Utilizing Facebook for your Marketing Needs

do-you-have-facebookFacebook … it’s not just something our daughter uses to keep in touch with her friends.  For instance, she’s always praising its ability to send and receive up-to-the-minute status updates.  She recently got her first cell phone and within minutes of posting this on her Facebook account, she had at least six replies from her friends saying things like, “Wow!” “That’s so cool!” “Text me!” If she can use this platform to keep her friends apprised of her social life, you too can use it as a marketing tool to share your business’s story and vision with the world.

Consider these facts for why Facebook is a great marketing platform:

  • More than 400,000,000 people are active users
  • 50% of active users log on to Facebook on any given day
  • More than 35 million users update their status each day
  • More than 60 million status updates are posted each day
  • More than 3 billion photos are uploaded to the site each month
  • More than 5 billion pieces of content (web links, news stories, blog posts, notes, photo albums, etc.) are shared each week

These figures alone demonstrate that millions of people turn to Facebook on a daily basis to keep in touch with the world around them.

Another great thing about Facebook is that it’s free.  I hear many retailers say they are currently spending around $25,000 a month to advertise in the print, radio, TV and online media.  But with Facebook, you can display your business’s vision, values, service standards and procedures to your customers at no charge.  It even allows you to add your company logo, upload video and audio content, and even post blogs to your account.  These are the exact same marketing strategies you’re probably spending a lot to implement.  Therefore, it makes sense to compliment your current strategy with a free marketing tool.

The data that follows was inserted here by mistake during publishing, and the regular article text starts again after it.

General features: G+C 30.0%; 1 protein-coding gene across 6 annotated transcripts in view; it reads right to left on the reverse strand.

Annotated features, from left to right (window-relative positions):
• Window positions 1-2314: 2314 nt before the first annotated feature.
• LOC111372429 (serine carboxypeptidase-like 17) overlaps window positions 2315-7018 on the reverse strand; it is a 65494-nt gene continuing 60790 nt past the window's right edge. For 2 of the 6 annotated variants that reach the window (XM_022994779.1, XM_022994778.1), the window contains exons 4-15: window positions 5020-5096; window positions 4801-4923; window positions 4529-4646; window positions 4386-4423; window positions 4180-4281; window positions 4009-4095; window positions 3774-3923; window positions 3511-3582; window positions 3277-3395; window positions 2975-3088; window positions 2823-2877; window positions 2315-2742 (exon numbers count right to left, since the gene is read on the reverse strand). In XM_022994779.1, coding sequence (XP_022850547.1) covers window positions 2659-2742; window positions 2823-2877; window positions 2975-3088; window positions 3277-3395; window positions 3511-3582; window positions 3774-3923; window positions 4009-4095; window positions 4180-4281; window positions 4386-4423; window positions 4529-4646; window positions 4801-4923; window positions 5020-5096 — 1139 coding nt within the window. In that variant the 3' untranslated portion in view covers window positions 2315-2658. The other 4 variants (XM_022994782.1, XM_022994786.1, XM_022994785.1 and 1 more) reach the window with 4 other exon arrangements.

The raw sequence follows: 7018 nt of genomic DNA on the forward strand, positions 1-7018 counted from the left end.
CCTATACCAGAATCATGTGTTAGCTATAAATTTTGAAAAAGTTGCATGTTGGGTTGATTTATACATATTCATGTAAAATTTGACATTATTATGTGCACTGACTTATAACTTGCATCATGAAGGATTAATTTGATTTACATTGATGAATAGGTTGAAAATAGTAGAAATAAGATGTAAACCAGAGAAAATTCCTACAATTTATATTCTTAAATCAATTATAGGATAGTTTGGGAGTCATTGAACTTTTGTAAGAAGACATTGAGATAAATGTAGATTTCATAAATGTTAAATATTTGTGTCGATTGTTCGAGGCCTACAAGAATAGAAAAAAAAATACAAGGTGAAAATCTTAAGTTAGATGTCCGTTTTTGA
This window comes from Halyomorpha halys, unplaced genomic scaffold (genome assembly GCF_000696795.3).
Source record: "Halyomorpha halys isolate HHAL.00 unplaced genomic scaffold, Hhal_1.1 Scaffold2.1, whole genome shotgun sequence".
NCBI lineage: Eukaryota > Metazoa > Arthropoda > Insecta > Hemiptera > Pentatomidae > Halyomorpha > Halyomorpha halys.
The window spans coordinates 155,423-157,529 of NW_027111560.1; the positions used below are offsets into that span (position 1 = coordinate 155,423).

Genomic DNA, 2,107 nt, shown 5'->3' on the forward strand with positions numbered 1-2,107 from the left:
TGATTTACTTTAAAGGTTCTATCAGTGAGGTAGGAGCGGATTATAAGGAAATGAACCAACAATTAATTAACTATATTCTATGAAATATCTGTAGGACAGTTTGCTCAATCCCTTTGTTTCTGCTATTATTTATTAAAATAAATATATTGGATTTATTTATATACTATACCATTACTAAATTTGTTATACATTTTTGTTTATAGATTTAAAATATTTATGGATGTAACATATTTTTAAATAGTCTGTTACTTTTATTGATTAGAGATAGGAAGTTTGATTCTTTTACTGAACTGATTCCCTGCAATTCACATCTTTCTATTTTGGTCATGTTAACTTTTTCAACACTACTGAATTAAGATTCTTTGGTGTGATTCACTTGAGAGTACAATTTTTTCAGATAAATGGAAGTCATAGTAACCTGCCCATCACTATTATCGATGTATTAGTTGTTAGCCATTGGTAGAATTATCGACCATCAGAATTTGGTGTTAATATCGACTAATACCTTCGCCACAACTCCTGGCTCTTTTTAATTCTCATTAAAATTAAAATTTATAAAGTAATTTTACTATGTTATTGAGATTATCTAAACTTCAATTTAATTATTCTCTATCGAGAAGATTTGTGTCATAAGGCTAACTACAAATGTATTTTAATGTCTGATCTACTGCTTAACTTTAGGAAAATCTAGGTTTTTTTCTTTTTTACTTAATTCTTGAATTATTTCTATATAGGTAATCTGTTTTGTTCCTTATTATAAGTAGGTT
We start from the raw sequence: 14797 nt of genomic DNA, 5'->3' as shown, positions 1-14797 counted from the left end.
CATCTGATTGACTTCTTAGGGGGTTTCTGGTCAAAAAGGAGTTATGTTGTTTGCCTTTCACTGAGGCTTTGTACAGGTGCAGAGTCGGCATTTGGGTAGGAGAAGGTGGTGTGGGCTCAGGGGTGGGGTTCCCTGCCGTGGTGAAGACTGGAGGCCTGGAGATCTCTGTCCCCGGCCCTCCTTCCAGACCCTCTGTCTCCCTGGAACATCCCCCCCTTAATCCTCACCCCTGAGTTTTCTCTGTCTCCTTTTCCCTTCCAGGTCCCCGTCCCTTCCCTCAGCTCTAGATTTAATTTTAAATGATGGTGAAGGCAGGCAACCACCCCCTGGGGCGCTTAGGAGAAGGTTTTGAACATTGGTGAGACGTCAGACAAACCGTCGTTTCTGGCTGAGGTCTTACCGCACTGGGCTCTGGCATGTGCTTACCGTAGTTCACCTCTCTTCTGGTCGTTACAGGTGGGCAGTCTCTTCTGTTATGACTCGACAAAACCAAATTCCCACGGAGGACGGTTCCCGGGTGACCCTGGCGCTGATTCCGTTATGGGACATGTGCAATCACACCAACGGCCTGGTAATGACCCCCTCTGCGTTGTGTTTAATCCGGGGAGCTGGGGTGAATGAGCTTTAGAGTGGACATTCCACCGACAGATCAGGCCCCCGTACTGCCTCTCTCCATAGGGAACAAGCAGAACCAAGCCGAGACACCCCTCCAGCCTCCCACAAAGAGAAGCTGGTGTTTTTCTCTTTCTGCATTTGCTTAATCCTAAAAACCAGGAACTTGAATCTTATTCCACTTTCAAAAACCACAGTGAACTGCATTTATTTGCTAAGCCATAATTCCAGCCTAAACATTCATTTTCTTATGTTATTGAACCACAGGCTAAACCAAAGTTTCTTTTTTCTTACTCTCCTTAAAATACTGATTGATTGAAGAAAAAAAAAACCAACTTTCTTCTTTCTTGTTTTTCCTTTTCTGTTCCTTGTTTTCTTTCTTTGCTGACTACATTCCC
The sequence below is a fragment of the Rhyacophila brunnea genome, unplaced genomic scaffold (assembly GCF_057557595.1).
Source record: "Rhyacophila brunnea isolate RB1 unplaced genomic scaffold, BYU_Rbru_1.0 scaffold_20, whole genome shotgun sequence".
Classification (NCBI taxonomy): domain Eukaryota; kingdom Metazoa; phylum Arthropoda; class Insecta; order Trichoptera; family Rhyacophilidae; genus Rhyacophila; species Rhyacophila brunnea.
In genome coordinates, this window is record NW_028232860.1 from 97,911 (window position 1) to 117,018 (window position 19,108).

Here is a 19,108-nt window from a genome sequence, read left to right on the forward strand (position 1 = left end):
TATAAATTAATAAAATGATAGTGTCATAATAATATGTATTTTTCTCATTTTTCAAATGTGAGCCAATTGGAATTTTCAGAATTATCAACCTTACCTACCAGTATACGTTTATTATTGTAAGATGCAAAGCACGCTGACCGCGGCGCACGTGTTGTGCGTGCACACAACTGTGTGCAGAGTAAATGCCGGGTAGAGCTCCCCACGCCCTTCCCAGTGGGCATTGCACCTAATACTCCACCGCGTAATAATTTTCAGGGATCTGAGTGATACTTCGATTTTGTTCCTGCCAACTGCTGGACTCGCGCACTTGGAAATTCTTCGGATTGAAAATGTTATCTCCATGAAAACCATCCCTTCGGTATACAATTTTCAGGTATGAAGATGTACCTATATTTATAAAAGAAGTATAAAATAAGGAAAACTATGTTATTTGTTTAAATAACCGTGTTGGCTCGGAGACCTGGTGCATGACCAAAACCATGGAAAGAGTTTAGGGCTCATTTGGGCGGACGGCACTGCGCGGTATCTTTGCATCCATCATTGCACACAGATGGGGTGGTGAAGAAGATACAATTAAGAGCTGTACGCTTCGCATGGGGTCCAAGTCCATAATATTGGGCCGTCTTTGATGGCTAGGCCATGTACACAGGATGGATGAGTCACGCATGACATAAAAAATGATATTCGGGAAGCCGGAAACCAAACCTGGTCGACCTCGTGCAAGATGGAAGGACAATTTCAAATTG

Just because you have a Facebook page, people will not automatically visit it.  Make people aware of your page and draw them to it.  Begin by inserting your Facebook logo on all of your current ads, brochures, emails and even business cards.  You’ll quickly notice an increase in your online ‘friends.’ Take the opportunity to utilize Facebook’s many features – mailing list, sharing videos, importing blog posts, listing events, conducting polls, starting conversations – to share your business’s goals with your new online friends.

Facebook has helped facilitate growth and proven to be a key marketing tool for numerous businesses.  Because of this, I’m confident Facebook will allow your company to reach a broad demographic that traditional marketing may have missed.

This article was authored by David Lively, a contributor for publications such as Western Retailer and Furniture World, for Imagine Retailer.

SEO Strategy

Part 3 of 3

seo www

Beyond technology, here are three principles to remember when planning and executing an SEO campaign:

Flow

Remember, the reason you are trying to get your website to the top of the first page is because you want people to come to the site and look at your content, then buy what your selling. Don’t get so involved in SEO that you junk-up your site with links and keywords beyond the user’s ability to read the page. Balance your site design your site between bots and people. Don’t lose your users for the sale of search engines. Remember, bounce rate (the time your users spend on your site) is a part of SEO as well.

Patience is a virtue

SEO campaigns are not for instant gratification junkies. Give your site about three months to sink in. Check your analytics, watch to see how the site is doing and adjust accordingly. Keep your efforts simple; make a minimal amount of changes so that you can accurately see what works and what doesn’t.

Updates

Stay on top of things. Keep an eye on the search engine guidelines to ensure your SEO is always up to date. The last thing you want is for your long sought efforts to slowly wash down the drain as technology advances.

By applying different techniques used to achieve organic search results, you’ll find online marketing to be a cost-effective, simple solution to promoting your business and products.

Part 1 of this 3-part series explained why SEO is the new normal and how companies can budget for search engine optimization campaigns. Part 2 defined a Glossary of Key SEO Terms. This article was published in its entirety in the March 2010 issue of Western Retailer magazine, a publication of the WHFA.

Glossary of Key SEO Terms

Part 2 of 3